Saturday, July 4, 2009

Grace@work eCommentary: A Big Deal

AMEN!!!! Another good piece from Soo Inn and some very interesting facts from research given like ... Rebecca G. Adams, a professor of sociology at the University of North
Carolina, Greensboro. "There is just scads of stuff on families and marriage,
but very little on friendship. It baffles me. Friendship has a bigger impact on
our psychological well-being than family relationships."

But then again when I thuink about it ... it is not that surprising ... enjoy the read.

And Soo Inn, thanks for the friendship!

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GRACE@WORK MAIL 27/09
July 3rd, 2009 Edition.
This ecommentary is sent out free but your donations help this ministry in
its commitment to bring truth to life. Details below.
(Grace@Work Mail is a ministry of Graceworks: www.graceworks.com.sg)



Commentary: A Big Deal
By Soo-Inn Tan


"Spiritual friendship Is friendship that is rooted in Christ, for the purpose of
growing in Christ."


"What is the vision of Graceworks?"
Often folks would ask Bernice or myself about the nature of our work and we
usually reply by stating our mission: "to promote spiritual friendship in
church and society." The response to this is usually a quizzical look and more
questions. Which is really sad because, while the world at large is awakening
to the importance of friendship, many in the church still do not get it. Note
the following:

1. In their book, Loneliness, John T. Cacioppo and William Patrick report:

[In 1985, when researchers asked a cross-section of the American people,
"How many confidants do you have?" the most common response to the
question was three. In 2004, when researchers asked again, the most
common response --- made by twenty-five percent of the respondents --- was
none. One quarter of these twenty-first-century Americans said they had no
one at all with whom to talk openly and intimately.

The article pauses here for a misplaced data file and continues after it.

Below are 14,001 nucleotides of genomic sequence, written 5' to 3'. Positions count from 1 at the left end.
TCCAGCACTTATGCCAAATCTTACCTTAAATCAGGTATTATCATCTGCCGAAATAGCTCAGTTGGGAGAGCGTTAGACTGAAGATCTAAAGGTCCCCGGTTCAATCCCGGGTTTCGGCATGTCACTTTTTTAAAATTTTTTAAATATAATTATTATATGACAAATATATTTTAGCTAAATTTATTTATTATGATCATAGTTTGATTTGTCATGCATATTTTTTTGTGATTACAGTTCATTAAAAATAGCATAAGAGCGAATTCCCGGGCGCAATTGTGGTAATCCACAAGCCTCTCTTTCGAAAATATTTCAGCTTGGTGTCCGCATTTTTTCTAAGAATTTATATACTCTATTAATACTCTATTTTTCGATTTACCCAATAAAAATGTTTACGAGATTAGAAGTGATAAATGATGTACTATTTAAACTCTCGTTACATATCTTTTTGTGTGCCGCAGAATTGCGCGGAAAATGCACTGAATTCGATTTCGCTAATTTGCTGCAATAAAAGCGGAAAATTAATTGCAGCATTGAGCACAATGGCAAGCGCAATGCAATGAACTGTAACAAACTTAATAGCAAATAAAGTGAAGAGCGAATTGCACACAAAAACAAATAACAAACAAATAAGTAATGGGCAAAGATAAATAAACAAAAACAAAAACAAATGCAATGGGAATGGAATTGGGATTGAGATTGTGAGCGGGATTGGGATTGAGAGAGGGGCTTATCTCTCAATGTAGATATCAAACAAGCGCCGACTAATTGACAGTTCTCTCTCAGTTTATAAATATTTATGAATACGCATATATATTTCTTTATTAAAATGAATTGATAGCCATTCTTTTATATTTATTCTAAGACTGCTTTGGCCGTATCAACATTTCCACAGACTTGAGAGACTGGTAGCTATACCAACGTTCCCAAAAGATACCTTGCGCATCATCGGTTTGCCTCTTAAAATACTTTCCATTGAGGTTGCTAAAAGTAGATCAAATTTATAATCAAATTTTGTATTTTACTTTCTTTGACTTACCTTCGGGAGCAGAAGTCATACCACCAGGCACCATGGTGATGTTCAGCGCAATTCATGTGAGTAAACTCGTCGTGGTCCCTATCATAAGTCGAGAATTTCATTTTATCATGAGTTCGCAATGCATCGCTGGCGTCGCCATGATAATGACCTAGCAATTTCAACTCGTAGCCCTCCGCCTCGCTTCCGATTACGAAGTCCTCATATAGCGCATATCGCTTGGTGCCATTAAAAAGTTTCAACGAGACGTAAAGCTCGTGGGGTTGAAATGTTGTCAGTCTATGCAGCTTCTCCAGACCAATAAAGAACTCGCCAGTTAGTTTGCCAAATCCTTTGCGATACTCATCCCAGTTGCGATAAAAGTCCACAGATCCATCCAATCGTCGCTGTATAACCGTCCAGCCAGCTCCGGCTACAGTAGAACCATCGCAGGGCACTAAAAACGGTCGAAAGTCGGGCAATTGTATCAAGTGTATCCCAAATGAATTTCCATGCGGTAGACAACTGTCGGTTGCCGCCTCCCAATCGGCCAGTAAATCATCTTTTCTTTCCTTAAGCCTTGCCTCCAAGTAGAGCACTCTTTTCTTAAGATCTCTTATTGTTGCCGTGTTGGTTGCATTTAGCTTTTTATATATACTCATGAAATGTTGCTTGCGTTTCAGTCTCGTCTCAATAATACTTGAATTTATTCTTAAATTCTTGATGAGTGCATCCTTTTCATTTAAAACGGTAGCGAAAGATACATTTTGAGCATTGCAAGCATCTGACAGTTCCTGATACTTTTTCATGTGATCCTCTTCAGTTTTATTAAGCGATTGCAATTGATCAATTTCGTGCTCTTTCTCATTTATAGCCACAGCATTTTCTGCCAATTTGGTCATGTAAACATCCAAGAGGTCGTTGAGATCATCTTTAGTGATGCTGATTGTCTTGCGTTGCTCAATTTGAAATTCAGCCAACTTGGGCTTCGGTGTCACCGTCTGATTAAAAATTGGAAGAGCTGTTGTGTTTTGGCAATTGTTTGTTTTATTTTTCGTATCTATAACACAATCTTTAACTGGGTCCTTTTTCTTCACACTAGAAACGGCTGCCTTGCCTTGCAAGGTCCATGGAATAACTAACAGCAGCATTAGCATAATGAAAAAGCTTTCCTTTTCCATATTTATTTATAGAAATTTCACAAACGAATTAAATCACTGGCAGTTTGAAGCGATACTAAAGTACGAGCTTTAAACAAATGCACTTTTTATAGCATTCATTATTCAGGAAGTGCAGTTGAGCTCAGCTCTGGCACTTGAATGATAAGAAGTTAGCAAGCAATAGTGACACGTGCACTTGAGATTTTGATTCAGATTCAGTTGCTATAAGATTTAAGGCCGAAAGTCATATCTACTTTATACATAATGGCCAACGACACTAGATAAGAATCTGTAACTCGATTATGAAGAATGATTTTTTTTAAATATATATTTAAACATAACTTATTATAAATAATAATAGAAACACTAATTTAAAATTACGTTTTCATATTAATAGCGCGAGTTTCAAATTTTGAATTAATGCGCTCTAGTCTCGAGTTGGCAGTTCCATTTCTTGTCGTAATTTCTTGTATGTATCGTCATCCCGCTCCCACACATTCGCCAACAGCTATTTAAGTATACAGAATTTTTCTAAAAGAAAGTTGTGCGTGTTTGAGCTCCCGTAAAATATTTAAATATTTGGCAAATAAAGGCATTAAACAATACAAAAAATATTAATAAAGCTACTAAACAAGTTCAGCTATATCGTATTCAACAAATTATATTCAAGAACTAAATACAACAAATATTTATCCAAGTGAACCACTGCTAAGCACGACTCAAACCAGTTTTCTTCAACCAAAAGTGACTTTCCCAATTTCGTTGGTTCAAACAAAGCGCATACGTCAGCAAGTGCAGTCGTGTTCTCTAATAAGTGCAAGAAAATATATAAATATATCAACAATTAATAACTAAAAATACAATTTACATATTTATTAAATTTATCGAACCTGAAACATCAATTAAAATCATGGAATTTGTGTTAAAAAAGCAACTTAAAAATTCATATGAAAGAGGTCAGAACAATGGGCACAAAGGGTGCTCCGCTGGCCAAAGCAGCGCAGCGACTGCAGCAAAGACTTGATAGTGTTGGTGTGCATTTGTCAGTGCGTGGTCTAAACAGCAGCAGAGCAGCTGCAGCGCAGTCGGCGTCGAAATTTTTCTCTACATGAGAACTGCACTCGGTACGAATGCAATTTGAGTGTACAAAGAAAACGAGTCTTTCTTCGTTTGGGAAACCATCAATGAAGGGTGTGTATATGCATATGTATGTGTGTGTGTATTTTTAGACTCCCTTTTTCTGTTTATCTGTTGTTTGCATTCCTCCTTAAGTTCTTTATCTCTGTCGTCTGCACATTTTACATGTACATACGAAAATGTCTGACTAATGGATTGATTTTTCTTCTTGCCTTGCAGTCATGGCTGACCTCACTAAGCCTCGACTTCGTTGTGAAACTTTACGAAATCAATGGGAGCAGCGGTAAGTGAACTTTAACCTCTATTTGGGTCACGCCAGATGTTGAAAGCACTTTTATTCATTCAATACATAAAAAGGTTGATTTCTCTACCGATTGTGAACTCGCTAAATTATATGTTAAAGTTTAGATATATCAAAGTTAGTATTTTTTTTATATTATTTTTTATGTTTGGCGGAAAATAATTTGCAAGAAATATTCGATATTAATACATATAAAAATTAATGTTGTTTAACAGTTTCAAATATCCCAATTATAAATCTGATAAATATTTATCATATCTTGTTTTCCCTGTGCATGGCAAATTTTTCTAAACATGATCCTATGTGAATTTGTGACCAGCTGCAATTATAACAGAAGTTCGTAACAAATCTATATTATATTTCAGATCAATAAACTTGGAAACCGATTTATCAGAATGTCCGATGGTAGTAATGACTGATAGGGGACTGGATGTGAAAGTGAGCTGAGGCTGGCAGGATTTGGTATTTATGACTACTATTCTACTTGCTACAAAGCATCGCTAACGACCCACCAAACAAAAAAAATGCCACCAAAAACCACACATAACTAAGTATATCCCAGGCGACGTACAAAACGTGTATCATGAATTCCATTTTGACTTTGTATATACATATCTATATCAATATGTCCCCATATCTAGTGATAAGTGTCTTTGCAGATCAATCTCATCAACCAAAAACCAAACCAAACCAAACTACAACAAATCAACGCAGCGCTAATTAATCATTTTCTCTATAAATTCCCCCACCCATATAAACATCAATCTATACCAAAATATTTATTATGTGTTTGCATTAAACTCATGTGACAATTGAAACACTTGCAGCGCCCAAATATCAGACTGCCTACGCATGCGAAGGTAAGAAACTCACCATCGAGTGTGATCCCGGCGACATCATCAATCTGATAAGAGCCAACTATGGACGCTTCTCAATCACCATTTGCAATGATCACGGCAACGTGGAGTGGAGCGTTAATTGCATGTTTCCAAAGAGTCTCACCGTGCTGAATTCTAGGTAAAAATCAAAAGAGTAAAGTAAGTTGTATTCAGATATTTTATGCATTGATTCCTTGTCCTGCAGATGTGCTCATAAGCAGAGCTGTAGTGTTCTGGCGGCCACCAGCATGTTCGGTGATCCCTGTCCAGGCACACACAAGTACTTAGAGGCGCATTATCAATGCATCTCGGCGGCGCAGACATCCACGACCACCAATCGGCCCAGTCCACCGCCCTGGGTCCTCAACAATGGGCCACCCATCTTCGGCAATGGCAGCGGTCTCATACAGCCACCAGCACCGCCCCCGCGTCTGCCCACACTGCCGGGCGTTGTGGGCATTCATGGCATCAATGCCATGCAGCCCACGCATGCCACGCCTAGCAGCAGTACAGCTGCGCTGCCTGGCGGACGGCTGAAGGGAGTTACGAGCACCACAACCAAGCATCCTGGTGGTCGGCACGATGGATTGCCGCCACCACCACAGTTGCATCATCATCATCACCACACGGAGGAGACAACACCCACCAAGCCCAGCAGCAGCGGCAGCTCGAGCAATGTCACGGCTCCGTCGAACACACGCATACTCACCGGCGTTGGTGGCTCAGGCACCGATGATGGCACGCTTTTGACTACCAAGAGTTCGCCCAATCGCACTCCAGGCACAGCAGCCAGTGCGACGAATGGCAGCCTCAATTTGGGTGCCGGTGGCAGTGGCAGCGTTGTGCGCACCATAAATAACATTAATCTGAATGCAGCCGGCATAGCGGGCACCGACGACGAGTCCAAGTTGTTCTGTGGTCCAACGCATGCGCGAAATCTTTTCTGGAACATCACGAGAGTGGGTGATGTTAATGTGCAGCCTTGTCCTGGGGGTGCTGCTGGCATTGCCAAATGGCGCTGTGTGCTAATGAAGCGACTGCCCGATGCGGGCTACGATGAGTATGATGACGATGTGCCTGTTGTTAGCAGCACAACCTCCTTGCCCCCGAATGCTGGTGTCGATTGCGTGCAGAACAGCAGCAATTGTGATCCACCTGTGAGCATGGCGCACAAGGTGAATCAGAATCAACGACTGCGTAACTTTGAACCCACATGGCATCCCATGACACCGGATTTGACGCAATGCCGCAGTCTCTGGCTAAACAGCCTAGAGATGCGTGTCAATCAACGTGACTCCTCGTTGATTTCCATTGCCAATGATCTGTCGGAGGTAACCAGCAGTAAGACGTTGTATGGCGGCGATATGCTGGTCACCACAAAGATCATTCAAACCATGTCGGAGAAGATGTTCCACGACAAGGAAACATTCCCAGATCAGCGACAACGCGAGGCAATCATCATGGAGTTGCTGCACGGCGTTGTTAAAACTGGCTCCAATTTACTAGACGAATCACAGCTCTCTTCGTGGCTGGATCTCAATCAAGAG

Also published in 2004, a joint study by the World Health Organization and
researchers from Harvard University found almost ten percent of Americans
suffer from depression or bipolar disorder. They also found that binge eating
and drinking are up, and that our children are medicated for depression and
attention deficit disorder to an alarming degree. (Loneliness, New York, NY:
W.W. Norton & Co., 2008, 247)]

2. For 72 years, researchers at Harvard have been following the lives of 268
men who entered college in the late 1930s, to try to find out if there is a
formula --- "some mix of love, work, and psychological adaptation --- for a
good life." When George Valliant, the head of the study was asked what he
learnt from the study, this was his reply:

["It is social aptitude ... not intellectual brilliance or parental social class, that
leads to successful ageing." Warm connections are necessary ... "That the
only thing that really matters in life are your relationships to other people."
(Joshua Wolf Shenk, "What Makes Us Happy?" The Atlantic, June 2009, 46)]


3. In her article, "What Are Friends For? A Longer Life," Tara Parker-Pope
writes:

[In the quest for better health, many people turn to doctors, self-help books
or herbal supplements. But they overlook a powerful weapon that could help
them fight illness and depression, speed recovery, slow aging and prolong
life: their friends. Researchers are only now starting to pay attention to the